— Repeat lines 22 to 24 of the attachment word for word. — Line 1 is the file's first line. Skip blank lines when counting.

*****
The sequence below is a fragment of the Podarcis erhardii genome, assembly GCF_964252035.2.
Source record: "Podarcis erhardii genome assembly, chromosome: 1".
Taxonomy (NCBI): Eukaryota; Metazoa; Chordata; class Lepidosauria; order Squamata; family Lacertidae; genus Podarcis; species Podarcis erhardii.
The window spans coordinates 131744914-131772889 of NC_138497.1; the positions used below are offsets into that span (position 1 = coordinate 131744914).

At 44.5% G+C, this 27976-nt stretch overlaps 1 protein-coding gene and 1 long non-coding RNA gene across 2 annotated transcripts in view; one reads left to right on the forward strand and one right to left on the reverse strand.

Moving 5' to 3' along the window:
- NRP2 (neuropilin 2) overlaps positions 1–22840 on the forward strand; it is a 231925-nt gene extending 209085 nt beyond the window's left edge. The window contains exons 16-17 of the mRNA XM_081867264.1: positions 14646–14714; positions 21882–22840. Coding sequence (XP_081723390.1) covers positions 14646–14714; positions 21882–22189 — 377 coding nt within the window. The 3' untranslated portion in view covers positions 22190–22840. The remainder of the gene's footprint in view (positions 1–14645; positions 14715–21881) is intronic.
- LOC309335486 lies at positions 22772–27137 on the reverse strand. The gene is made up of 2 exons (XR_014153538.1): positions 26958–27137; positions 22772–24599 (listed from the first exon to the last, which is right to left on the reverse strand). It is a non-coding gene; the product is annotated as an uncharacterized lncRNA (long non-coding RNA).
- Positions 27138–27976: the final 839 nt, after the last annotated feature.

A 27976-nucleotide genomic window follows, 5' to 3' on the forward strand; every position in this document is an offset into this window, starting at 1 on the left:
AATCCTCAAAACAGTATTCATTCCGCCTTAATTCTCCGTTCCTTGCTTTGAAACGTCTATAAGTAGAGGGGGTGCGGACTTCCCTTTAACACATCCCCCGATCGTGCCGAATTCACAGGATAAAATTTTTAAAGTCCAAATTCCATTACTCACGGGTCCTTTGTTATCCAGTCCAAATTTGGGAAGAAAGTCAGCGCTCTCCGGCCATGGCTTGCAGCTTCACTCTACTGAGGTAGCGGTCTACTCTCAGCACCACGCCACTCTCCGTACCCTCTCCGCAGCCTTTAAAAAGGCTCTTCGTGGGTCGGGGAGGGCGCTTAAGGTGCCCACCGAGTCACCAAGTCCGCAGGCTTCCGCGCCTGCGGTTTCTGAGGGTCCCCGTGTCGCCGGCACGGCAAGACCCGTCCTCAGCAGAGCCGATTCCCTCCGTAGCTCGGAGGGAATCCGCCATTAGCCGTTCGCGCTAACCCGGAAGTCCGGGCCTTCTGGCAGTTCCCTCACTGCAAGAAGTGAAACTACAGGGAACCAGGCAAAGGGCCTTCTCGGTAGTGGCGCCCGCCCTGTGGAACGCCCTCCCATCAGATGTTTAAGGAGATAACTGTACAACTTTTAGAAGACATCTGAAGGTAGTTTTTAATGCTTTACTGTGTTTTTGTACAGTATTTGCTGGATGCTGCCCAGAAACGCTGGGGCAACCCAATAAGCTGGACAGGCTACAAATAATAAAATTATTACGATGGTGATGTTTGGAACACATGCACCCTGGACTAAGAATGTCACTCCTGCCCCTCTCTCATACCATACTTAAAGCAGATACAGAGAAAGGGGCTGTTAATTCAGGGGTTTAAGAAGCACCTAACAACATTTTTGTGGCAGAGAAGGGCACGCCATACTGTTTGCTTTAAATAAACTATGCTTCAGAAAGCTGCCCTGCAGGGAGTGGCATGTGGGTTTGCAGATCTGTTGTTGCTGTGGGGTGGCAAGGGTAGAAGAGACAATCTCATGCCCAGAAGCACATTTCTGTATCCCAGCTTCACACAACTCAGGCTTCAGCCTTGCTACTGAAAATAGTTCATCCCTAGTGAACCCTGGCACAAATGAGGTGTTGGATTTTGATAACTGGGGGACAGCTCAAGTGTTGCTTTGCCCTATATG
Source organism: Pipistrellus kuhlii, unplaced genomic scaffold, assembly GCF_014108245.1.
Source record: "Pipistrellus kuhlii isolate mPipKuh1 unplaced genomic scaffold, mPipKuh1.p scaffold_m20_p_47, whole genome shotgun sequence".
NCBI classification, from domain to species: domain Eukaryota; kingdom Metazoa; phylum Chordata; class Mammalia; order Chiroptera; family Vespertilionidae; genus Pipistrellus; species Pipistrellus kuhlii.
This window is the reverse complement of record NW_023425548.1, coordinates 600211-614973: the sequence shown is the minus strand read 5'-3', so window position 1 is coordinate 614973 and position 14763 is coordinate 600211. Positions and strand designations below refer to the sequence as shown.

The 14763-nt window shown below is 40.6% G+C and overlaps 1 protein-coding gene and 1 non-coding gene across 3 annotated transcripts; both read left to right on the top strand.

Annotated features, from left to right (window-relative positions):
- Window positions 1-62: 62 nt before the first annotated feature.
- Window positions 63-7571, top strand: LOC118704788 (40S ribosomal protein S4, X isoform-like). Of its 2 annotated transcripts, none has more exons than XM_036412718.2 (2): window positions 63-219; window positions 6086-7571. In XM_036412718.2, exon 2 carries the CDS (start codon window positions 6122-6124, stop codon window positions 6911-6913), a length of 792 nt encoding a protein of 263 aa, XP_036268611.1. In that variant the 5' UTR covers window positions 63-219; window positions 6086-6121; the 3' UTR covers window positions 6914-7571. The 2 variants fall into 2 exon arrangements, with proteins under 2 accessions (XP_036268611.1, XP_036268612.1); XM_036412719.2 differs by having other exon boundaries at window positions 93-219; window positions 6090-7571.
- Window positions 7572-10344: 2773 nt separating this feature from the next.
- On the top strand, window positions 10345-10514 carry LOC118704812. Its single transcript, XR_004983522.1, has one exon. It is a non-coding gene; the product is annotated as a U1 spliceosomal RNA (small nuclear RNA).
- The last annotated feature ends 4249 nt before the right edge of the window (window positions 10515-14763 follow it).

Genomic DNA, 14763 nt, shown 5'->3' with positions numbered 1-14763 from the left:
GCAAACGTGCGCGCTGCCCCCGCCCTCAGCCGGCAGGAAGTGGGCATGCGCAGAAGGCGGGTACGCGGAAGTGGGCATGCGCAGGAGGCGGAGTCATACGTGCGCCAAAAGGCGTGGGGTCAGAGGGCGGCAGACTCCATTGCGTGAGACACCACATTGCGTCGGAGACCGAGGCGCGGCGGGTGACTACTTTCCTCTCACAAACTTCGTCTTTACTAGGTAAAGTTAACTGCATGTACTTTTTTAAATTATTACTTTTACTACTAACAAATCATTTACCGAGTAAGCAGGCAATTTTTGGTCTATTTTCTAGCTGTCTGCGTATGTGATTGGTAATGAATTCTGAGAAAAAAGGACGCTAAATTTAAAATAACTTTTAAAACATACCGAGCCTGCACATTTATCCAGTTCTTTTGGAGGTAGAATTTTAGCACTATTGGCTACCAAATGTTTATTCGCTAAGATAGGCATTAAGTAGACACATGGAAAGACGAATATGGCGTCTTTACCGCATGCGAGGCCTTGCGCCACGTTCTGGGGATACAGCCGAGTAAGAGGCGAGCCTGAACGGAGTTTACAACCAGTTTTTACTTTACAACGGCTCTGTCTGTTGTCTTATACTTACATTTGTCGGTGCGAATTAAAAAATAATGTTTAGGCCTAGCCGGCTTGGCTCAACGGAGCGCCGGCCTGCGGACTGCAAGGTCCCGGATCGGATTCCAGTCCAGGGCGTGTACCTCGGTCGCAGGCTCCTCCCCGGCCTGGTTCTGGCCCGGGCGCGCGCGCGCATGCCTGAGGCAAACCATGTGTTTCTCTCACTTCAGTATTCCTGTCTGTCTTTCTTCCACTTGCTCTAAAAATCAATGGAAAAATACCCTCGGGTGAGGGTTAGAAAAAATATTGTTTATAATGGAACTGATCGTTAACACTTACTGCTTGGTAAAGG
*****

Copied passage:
- The last annotated feature ends 4249 nt before the right edge of the window (window positions 10515-14763 follow it).

Genomic DNA, 14763 nt, shown 5'->3' with positions numbered 1-14763 from the left:
GCAAACGTGCGCGCTGCCCCCGCCCTCAGCCGGCAGGAAGTGGGCATGCGCAGAAGGCGGGTACGCGGAAGTGGGCATGCGCAGGAGGCGGAGTCATACGTGCGCCAAAAGGCGTGGGGTCAGAGGGCGGCAGACTCCATTGCGTGAGACACCACATTGCGTCGGAGACCGAGGCGCGGCGGGTGACTACTTTCCTCTCACAAACTTCGTCTTTACTAGGTAAAGTTAACTGCATGTACTTTTTTAAATTATTACTTTTACTACTAACAAATCATTTACCGAGTAAGCAGGCAATTTTTGGTCTATTTTCTAGCTGTCTGCGTATGTGATTGGTAATGAATTCTGAGAAAAAAGGACGCTAAATTTAAAATAACTTTTAAAACATACCGAGCCTGCACATTTATCCAGTTCTTTTGGAGGTAGAATTTTAGCACTATTGGCTACCAAATGTTTATTCGCTAAGATAGGCATTAAGTAGACACATGGAAAGACGAATATGGCGTCTTTACCGCATGCGAGGCCTTGCGCCACGTTCTGGGGATACAGCCGAGTAAGAGGCGAGCCTGAACGGAGTTTACAACCAGTTTTTACTTTACAACGGCTCTGTCTGTTGTCTTATACTTACATTTGTCGGTGCGAATTAAAAAATAATGTTTAGGCCTAGCCGGCTTGGCTCAACGGAGCGCCGGCCTGCGGACTGCAAGGTCCCGGATCGGATTCCAGTCCAGGGCGTGTACCTCGGTCGCAGGCTCCTCCCCGGCCTGGTTCTGGCCCGGGCGCGCGCGCGCATGCCTGAGGCAAACCATGTGTTTCTCTCACTTCAGTATTCCTGTCTGTCTTTCTTCCACTTGCTCTAAAAATCAATGGAAAAATACCCTCGGGTGAGGGTTAGAAAAAATATTGTTTATAATGGAACTGATCGTTAACACTTACTGCTTGGTAAAGG